UCT scientists are part of an international research group, which includes the Universities of Stellenbosch and the Free State, on track to deliver more effective, less expensive and shorter TB treatment using a new combination of drugs.
Teamwork: Dr Rod Dawson (right) and his team of (from left) Thami Mlonyeni, Bernie Isaacs, Michelle Evreva, Dr Kim Narunsky, Gloria Vusani, Lizette Rooi, and Suraya Beukes. The UCT team is part of an international research group working to produce more effective, less expensive and shorter TB treatment using a new combination of drugs.
The announcement has dominated health news since the results of the TB Alliance's clinical study were released to the media at the recent International AIDS Congress in Melbourne, Australia, from 20 to 25 July.
The study showed that a new three-drug combination, called PaMZ, killed TB bacteria twice as rapidly as standard TB treatment after two months of therapy.
"This could reduce the duration of standard TB treatment from the current six months to four," said consultant pulmonologist and head of the Clinical Research Unit at the UCT Lung Institute Dr Rod Dawson.
"The breakthrough follows a two-month trial involving 200 TB patients from South Africa and Tanzania. Some received the standard treatment, others were given the new anti-TB drug PA-824 and moxifloxacin and pyrazinamide," said Dawson, who is the International Principal Investigator on the study, which was conducted at the UCT Lung Institute.
The study results showed that 70% of patients using the new drug had no TB in their sputum after two months. The commensurate figure for patients on the standard treatment was 50%.
It was the longest study of the new three-drug combination to date.
Importantly, the study also showed that the new drug is safe to take with antiretrovirals. South Africa carries a heavy co-burden, with 60% of TB patients infected with HIV.
The new drug is also promising in the fight against multi-drug-resistant TB. The World Health Organisation estimates that 150 000 cases have been diagnosed in South Africa alone. MDR-TB is resistant to both of the most commonly used anti-TB drugs, rifampicin and isoniazid.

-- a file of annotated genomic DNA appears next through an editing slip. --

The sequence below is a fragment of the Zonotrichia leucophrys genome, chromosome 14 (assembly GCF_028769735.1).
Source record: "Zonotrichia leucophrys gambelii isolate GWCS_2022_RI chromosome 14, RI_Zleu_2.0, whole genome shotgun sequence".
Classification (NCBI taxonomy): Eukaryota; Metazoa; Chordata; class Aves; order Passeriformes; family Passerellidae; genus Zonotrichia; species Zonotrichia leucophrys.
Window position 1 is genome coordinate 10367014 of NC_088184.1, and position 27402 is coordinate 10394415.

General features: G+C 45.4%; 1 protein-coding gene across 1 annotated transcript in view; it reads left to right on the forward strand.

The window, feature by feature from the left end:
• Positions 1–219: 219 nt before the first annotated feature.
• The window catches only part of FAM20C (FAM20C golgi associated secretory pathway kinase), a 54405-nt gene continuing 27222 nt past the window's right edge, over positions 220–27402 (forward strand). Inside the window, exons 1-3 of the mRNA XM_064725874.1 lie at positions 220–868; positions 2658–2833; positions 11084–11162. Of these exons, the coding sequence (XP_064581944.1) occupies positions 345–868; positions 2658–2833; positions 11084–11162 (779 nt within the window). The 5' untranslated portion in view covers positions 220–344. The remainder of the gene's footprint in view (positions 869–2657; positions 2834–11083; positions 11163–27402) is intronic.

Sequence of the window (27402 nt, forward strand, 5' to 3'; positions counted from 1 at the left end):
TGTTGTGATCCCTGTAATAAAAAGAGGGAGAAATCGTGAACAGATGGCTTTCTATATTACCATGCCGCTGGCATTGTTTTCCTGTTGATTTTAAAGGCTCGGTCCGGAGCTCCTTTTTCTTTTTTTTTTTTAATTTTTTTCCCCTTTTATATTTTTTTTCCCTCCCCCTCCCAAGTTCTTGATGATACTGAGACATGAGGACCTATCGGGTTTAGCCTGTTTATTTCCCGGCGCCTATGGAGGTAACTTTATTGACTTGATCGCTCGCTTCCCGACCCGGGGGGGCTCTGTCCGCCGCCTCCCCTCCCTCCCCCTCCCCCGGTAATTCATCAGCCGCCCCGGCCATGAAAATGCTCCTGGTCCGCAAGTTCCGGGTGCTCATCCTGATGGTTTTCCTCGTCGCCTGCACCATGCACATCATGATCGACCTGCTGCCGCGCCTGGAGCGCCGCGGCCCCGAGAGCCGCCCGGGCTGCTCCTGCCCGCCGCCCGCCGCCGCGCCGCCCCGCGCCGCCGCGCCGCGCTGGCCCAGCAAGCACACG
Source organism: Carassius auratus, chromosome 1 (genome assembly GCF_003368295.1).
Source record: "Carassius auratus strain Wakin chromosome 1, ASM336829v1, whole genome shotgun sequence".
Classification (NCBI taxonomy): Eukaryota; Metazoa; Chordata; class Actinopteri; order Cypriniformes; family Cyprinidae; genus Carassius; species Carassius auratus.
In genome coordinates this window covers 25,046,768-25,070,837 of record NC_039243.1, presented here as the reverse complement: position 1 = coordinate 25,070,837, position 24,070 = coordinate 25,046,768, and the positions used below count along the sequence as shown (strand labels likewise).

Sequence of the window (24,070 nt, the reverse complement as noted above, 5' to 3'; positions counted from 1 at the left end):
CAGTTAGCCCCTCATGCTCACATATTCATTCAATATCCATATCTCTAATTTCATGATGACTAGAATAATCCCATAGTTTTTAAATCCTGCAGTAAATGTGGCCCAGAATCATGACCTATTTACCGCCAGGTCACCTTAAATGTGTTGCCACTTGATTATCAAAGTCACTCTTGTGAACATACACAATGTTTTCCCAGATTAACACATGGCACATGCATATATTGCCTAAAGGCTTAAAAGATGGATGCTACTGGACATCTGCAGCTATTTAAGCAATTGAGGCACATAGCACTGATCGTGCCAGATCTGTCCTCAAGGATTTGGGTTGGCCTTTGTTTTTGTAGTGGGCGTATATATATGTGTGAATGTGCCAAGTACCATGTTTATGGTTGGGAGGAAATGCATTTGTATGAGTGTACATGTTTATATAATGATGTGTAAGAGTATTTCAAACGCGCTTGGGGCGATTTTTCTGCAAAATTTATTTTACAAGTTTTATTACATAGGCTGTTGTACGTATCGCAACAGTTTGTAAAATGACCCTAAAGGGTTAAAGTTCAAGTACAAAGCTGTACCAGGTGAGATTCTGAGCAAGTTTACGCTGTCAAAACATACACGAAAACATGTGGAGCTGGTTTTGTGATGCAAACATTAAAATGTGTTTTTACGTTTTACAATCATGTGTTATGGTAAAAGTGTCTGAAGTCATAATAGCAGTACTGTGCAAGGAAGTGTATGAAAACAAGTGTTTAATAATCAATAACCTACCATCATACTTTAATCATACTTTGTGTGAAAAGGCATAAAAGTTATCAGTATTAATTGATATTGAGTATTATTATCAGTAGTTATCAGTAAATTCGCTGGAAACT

There's other potentially good news for MDR-TB patients (10% of the study sample). Thirty percent of MDR-TB patients respond to pyrazinamide, and this is where the treatment's potential becomes most startling.
In these cases, the new drug combination could reduce MDR-TB treatment by about 18 months, and the number of pills by 97%, dramatically reducing costs, says the TB Alliance.
A longer follow-up study on the novel drug trio will start in 2015. It will be conducted in 10 countries '“ including South Africa, China and Zambia. Results are expected in 2018.
New IAS president-elect
Capping this announcement was news that UCT's Dr Linda-Gail Bekker is the new president-elect of the International AIDS Society (IAS). (Dr Chris Beyrer from the Johns Hopkins Bloomberg School for Public Health is the new IAS president for the next two years.) Bekker is deputy director and professor of medicine at UCT's Desmond Tutu HIV Centre, and COO of the Desmond Tutu HIV Foundation. She is also a member of the Institute of Infectious Disease and Molecular Medicine.
She is a physician scientist with a keen interest in HIV, tuberculosis and related diseases. Her research interests include programmatic and health service research around antiretroviral roll-out and TB integration, and prevention of HIV in women, the youth, and men who have sex with men.
Bekker has served as advisor to the US President's Emergency Plan for AIDS Relief (PEPFAR) programme. Her interests lie in prevention sciences, the testing of biomedical technologies including HIV vaccines, pre-exposure prophylaxis and microbicides.
Story by Helen Swingler. Image by Je'nine May.